This stuff is specific and limited enough that I don’t see it extend to the point that they can still keep it published after you’ve changed your mind about releasing it.

There’s definitely laws in Germany that allow an author to change their mind and redact their work.

Even GDPR alone should completely safeguard you from this.

The GDPR covers personal data, i.e., personally identifiable information. I’m fairly certain that it doesn’t cover copyright. Be that as it may, let’s not derail the discussion further. Should this feature require changing the terms, then you’ll surely have the opportunity to either agree to the changes or cancel your account.

Yes, there’s nothing preventing you from deleting your notebook whenever you like. The license grant to other users in the terms of service simply means that by publishing, you’re allowing other users to make copies of your published content, say by forking or importing. When you delete your notebook, you’re deleting only your own notebook, not copies other users may have made.

On the original topic, we know there are many different reasons why people fork; sometimes a fork is closely related to its parent while other times it diverges and becomes wholly unrelated. Thus the fork indicator does not imply content equivalence or similarity; only that at some point, the current notebook originated from the parent. It’s merely a historical artifact, if you will.

The fork indicator would be more valuable as a meaningful signal, so we’re considering ways for authors to better express relationships between notebooks. For example, we might allow hiding the fork relationship (for when the notebooks are unrelated) and grouping forks into “branches” (for when forks by the same author are closely related). If you have thoughts on what would work well for you, we’d love input!

3 Likes

Thanks for your clarifications and thoughts :smiley:
For my use-case, simply being able to hide the fork relationship would be completely sufficient.

If you want to hear my dream solution, I’d be simply git. :sweat_smile:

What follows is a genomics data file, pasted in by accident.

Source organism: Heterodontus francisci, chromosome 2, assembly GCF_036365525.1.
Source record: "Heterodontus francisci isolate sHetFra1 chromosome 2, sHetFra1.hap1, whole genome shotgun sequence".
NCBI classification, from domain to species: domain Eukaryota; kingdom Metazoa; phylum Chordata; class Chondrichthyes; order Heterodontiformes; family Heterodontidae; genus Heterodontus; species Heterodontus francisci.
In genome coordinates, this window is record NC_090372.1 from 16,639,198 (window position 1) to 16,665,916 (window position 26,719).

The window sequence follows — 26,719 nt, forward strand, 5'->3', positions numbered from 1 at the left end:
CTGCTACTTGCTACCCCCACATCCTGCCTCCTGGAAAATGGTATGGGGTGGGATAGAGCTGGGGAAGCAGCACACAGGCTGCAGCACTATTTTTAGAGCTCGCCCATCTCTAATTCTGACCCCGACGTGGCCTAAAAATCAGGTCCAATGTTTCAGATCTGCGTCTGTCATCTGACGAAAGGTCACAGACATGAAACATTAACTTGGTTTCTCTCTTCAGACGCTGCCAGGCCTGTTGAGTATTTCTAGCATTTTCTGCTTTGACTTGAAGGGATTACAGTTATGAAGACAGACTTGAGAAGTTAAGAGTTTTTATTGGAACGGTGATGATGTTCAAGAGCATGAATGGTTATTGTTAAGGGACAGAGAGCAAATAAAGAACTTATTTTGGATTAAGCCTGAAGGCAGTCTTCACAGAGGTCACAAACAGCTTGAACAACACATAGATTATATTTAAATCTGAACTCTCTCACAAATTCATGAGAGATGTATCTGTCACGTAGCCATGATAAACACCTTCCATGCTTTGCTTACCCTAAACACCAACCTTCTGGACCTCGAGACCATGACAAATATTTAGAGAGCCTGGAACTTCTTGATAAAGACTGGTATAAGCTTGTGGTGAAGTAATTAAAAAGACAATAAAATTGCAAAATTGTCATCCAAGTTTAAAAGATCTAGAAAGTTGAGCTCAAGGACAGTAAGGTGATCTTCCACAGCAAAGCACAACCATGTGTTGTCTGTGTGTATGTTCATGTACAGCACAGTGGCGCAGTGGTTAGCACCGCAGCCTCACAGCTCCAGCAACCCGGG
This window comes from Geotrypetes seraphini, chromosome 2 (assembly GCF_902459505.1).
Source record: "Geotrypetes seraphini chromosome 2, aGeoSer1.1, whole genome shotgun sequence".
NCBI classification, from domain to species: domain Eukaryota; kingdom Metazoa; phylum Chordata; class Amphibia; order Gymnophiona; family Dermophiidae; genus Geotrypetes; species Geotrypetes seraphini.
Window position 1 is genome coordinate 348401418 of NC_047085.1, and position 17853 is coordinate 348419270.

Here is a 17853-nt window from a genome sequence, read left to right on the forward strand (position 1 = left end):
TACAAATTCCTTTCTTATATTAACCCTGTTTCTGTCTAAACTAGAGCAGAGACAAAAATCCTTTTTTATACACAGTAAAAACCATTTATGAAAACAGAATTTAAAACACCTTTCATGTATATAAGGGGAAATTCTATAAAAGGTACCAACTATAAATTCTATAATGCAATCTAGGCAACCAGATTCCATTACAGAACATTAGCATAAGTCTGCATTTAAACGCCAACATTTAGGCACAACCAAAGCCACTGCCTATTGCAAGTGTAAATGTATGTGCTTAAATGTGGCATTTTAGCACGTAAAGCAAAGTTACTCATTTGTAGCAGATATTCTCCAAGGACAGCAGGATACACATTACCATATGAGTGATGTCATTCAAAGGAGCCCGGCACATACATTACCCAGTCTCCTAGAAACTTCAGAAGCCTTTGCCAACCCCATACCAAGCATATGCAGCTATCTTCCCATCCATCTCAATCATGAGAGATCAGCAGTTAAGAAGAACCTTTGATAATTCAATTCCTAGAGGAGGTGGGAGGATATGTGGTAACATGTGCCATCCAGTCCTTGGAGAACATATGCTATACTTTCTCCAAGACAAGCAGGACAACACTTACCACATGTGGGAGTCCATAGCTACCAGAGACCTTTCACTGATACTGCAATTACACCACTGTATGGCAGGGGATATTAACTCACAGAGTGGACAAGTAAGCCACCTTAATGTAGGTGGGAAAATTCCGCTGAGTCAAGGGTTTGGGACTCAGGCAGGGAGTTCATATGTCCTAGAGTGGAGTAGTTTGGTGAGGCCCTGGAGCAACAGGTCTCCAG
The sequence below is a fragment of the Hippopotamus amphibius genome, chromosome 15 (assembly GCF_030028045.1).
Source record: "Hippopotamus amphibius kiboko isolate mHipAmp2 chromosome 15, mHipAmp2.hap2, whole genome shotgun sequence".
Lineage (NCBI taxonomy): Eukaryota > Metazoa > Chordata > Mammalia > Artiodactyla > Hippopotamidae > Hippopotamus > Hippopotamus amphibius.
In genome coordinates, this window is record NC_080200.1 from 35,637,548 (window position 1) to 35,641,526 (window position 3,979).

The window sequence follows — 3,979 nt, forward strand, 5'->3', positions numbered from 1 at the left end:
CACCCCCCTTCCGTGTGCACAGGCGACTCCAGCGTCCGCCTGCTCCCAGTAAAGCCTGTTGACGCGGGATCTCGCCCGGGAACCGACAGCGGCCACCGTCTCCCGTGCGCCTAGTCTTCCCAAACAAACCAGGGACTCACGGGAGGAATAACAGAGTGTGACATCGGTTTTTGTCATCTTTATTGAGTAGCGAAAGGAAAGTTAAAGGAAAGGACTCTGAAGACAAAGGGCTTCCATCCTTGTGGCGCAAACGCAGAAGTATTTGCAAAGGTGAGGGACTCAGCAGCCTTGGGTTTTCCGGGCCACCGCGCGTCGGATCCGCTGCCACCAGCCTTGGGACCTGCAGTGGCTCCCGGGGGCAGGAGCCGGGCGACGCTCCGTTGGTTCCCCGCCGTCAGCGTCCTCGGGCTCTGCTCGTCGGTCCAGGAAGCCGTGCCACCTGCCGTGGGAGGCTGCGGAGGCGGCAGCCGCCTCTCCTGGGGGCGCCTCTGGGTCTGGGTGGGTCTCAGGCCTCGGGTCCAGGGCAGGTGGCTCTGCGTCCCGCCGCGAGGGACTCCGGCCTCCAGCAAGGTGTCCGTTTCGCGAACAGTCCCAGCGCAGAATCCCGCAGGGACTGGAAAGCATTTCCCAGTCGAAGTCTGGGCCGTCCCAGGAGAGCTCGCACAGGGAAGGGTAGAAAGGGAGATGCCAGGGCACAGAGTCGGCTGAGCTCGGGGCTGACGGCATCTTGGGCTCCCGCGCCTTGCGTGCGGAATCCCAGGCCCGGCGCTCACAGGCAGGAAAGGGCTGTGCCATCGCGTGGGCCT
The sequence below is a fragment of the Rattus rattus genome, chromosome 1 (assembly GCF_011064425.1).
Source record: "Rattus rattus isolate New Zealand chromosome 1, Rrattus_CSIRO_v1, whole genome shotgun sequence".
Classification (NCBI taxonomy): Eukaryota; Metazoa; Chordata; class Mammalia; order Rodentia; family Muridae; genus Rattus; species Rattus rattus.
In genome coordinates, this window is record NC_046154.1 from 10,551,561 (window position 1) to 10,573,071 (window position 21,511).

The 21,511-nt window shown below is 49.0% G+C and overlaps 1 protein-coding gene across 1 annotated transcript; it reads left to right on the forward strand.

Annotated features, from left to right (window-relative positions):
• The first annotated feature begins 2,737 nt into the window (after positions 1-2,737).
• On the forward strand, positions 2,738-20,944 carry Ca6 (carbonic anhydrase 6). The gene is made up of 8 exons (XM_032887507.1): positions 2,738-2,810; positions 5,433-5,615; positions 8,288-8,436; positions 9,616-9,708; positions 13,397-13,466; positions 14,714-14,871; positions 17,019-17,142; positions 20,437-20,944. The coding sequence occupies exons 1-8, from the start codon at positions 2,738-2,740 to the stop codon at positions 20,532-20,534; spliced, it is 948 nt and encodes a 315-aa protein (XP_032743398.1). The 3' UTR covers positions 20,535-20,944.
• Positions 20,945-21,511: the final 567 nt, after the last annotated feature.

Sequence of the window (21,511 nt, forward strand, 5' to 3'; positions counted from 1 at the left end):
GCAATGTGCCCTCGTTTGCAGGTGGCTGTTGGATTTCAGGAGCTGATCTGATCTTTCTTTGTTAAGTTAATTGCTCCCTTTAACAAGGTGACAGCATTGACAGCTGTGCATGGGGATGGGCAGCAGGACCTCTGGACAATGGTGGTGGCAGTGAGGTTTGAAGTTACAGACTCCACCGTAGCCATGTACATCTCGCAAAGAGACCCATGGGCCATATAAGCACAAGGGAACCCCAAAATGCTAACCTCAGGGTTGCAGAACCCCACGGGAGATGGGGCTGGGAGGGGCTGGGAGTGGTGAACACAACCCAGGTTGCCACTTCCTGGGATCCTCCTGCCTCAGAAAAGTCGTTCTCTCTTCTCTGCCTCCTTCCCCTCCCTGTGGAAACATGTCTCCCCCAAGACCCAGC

I understand that you want to make the interface simple enough to use even without an extensive software development background, but it would be really useful to have both a simple abstracted interface for the common user, as well as a git endpoint for experienced devs.

Even though it might be technically more challenging, I believe that the rewards would be well worth it. It’s familiar to most people, and allows for the straightforward resolution of even the most complex operations, like merging, splitting and rebasing notebooks.
I’d certainly help my workflow if I could simply pull the entire notebook, work on it in the train via vim, and then when I’m home, push the entire thing back. I could even envision hybrid repositories, when pushed to gitlab it’s just a regular old repository with a npm library, but when pushed to observable it becomes this beautiful living documentation. I’d for sure document most of my projects this way, and I know others that’d do too, so it might even be a way to get free advertisement and expand your user-base. I think there’s also a few academics that would consider Observable more for paper like works if it felt more of a platform, than like a service.

It could also solve a number of unrelated problems. Recently bundle.run, has been somewhat unstable repeatedly breaking notebook dependencies for me. Downloading the notebook as a git repo could also allow for pushing prebuilt js dependencies into the notebook. It could also be used to upload notebook specific datasets.

Ofc then repo storage becomes a consideration, but I’d be totally happy if the free user tier was limited to a few mb, with the paid tier opening up more storage. Or maybe the paid tier would be needed to enable the git feature completely, I’d be happy to pay for such a thing :smiley:

4 Likes